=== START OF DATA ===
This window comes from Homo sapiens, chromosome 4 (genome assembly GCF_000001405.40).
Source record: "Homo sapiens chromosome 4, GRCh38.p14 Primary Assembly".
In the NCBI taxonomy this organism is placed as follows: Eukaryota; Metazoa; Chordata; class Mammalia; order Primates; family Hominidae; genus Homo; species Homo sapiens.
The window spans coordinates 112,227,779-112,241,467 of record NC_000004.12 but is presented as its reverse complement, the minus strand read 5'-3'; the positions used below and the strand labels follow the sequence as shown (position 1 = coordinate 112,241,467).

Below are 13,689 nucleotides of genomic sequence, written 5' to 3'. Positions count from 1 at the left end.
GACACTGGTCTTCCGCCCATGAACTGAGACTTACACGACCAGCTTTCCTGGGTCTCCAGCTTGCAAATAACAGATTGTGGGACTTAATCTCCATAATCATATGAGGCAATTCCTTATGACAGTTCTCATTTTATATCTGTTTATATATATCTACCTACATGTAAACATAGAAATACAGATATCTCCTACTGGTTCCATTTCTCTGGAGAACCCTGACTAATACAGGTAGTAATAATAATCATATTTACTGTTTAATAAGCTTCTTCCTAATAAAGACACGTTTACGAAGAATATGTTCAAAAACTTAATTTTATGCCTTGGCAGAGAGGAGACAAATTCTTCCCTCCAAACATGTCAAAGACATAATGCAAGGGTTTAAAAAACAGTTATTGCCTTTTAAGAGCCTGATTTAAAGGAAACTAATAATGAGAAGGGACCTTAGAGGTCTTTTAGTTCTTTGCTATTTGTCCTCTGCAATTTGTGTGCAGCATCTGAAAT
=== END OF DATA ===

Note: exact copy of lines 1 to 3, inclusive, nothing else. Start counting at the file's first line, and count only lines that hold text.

This window comes from Homo sapiens, chromosome 4 (genome assembly GCF_000001405.40).
Source record: "Homo sapiens chromosome 4, GRCh38.p14 Primary Assembly".
In the NCBI taxonomy this organism is placed as follows: Eukaryota; Metazoa; Chordata; class Mammalia; order Primates; family Hominidae; genus Homo; species Homo sapiens.